Recent end-of-term activity at BSB resurrected these as an activity that amused several year groups. BSB is o was a school that practised high-performance learning (HPL) and of course this lesson was no exception in that regard...

History

Arthur Stone, back in 1939, was trimming American paper to fit into a British binder. He started playing with the long thin strips, finding the first flexagon. I met them through Martin Gardner, not in 1956 when he first wrote about them, but while at university in the early 70s. The link here should take you to what Gardner wrote, updated relatively recently. I re-read it only after I’d finished writing most of this, so any overlap is common material, not plagiarism. His article is a good deal longer than mine. There are some videos on youtube, which I have shown in class, but they didn’t stimulate the kids, though they did support what I’d said. I found that the points of confusion remained exactly the same, unimproved by video before or after. General comment made was that the authors hadn’t admitted there were any problems to overcome. Others have had different reactions.

Activity

Take a strip of paper with parallel sides. I found that a sheet of A3 will give several (eight to ten) strips of the width of a school ruler and that this combined length of strip is about right. Fold the strip so that equilateral triangles appear between the folds. One way to do this at school is to use the 60º angle of the appropriate set-square to make a first flap. Then fold each new fold to a long edge so as to perpetuate equilateral triangles. It is worth doing this s l o w l y; you want each pair of creases to meet at the edge (or very nearly so), so wrapping the strip around itself is not good, as the increasing thickness of the wrap moves the creases away from where you want them. It is also quite a good idea (but not necessary) to make all creases work in both directions. Precision is good at this point. You want 19 triangles.

An alternative folding method would be to wrap a ruler at the ‘right' angle quickly for one set of folds and build the intervening set at a second wrap. I suspect this was Tuckerman’s method, though again, I’ve thought of it too, not copied soeone else..

For classwork, this folding takes some students so long that the next activity for the quick is to colour their paper strip. Most students prefer to colour every sixth triangle the same way. Some prefer every third. Many felt pens put the ink through the paper, which spoils the previous work. More girls than boys do the whole process right, but the few boys that do it well match the best girls. The slower students can do their colouring later. Leave the 19th triangle blank and the reverse of the first triangle blank. Best practice is to squiggle in pencil on these two, as they will be glued together.

Fold your strip in the same direction in a twisting motion that halves the length and makes nine triangles each of double paper thickness. If initially the triangles were numbered 1 to 19, with 1 and 19 ‘point up’ then the ‘point up’ ones at the start were the odd numbers (obviously). After the first folding action, with No1 point down, the ‘point up’ numbers are multiples of 4, with the reverse of 19 on the end. Working with kids, check that at this moment that there really are nine (double) triangles and enough (if not a whole 19th triangle, enough) left over to make a join. The next move continues twisting in the same direction (anything else unravels), so that the visible faces are 3n-2, n>0, i.e. 1,4,7,10,13,17. Tuck No17 behind No1 and the face of No19 tucks immediately behind No 1. Stick these together; in theory at least that should stick the two blank faces (the ones with squiggles) together. If you prefer to use sticky tape, then it needs to start on the back bottom edge of 19 and it finishes on the front bottom edge of No1. This is the bit that goes wrong (mostly because the kids didn’t count carefully enough) so a dryish glue (Prittstick and similar) works best. Tape tends to spoil the finish.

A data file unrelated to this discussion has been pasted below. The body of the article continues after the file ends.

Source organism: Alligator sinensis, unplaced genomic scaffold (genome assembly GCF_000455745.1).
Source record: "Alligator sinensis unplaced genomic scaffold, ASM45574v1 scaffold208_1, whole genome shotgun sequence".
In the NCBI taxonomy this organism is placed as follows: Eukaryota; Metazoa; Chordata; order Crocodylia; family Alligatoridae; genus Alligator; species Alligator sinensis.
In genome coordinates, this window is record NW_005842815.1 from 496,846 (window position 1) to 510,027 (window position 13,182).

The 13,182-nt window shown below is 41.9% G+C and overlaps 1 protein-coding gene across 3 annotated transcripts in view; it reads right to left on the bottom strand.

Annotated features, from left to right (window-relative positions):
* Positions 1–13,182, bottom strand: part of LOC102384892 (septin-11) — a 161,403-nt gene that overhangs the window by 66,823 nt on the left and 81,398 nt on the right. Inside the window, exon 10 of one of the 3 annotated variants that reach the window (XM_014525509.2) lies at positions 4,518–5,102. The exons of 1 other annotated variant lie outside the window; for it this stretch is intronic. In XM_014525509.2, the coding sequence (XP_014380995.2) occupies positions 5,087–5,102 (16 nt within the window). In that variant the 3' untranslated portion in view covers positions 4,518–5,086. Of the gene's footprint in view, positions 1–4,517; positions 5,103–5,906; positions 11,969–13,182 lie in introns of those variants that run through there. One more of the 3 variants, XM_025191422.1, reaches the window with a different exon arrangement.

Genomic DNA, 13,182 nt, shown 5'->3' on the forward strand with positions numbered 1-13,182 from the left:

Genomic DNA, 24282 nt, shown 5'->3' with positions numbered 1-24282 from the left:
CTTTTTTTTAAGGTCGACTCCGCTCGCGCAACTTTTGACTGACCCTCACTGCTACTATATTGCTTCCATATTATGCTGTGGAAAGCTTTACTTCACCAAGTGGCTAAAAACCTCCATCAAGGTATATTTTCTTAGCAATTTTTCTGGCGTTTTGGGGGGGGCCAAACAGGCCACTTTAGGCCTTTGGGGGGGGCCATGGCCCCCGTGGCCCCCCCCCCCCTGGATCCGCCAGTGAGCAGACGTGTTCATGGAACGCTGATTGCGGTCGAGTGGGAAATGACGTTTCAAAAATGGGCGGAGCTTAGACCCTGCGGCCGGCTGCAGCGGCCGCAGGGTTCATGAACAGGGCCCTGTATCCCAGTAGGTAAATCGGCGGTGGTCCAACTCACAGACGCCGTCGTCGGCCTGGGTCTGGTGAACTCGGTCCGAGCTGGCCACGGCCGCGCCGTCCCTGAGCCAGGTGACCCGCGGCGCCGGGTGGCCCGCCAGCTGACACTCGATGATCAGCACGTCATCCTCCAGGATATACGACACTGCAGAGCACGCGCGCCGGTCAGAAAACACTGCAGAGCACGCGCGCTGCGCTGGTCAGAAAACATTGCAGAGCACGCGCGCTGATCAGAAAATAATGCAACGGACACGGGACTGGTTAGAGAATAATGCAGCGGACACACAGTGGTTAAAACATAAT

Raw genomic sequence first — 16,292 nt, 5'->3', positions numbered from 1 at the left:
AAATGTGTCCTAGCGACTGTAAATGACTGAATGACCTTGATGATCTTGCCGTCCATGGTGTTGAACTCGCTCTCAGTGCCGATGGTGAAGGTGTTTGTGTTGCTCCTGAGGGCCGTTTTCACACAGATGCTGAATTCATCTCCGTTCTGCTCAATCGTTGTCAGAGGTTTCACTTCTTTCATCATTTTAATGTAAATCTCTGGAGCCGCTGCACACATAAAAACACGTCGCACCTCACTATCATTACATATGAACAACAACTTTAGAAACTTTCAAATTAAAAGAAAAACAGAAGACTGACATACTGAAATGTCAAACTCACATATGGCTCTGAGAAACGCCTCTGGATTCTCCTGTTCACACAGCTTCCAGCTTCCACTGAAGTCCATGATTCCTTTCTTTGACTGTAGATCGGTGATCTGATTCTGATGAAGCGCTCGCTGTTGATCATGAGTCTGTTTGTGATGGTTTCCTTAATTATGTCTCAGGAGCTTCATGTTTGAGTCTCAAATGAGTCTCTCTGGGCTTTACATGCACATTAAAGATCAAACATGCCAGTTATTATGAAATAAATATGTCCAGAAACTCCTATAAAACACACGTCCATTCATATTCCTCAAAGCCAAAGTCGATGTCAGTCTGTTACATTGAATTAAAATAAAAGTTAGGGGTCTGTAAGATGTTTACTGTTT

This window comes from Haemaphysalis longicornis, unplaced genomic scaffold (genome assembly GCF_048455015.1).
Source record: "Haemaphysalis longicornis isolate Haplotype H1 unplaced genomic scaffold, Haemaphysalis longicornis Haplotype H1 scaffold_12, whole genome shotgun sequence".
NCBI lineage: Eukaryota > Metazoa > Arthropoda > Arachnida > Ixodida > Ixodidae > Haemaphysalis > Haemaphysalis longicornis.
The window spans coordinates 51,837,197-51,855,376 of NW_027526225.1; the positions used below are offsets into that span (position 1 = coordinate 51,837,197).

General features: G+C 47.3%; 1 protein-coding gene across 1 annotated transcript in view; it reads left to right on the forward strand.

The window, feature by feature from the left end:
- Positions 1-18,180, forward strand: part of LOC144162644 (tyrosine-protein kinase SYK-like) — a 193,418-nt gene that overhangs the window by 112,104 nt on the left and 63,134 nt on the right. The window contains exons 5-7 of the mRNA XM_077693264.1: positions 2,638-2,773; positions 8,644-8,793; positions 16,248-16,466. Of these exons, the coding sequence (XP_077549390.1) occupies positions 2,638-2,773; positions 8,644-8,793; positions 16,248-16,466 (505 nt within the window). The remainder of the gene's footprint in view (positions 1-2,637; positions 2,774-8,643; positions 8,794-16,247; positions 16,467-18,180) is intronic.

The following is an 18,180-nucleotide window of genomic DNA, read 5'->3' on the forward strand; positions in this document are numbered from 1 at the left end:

What you now have is a hexagon of six identical triangles. Kids that rush to flex tend to mess up and need rescuing, so patience is a virtue at this moment.

Use of the completed hexaflexagon:

Choose one complete diagonal joint. Push the joint up on your left and down on your right. This forms the chosen joint into a Y or T with the stem on your left. With your right thumb see if the top right fold will pull out to the right. Let us call this move a flex. Do not force it. When you’re sure it should flex (later on) you can use the opportunity while it is in the folded Y/T shape to manipulate the folds to advantage – pressing them firmly into shape. I noticed that when doing the small motion of pulling the top fold with the thumb, long fingernails tend to spoil the paper; use the pad of the thumb, not a nail.

Let’s assume you had your left thumb on triangle No4 and the forefinger on No1. After one flex you have in front of you a side you haven’t numbered. Turn the hexaflexagon over and put your left thumb on No1; flex exactly as before and you have a side made up of sides numbered 3n-1; Leaving your left fingers on one number higher than before, flex again and now the two signal triangles are 3 and 6 [1/4 became 2/5 then 3/6]. A fourth flex is not possible, so rotate clockwise (it rotates clockwise in your hands) so that the left thumb goes on No3 and one flex is possible. You will find that the number of possible flexes for each new rotated position alternates between three and one. There are an amazing six different faces.

My numbering may not match yours, but the pattern will match; triangle numbering differs by three on each face and flexes go in sets of ones and threes before requiring a spin by one position.

Those who have done their colouring start to have fun at this point; you can soon set some challenges (below) to describe what is happening. Those who haven’t done any colouring yet have the advantage of colouring more cleverly. A really simple decoration (for someone needing to catch up, perhaps) requires a pair of stripes down each side of the paper, I suggest making these not quite symmetrical so the inks don’t work on each other to soften the paper. One Y10 class with whom I used flexagons found that tri-symmetric patterns within any face made it look as though they had even more faces than six.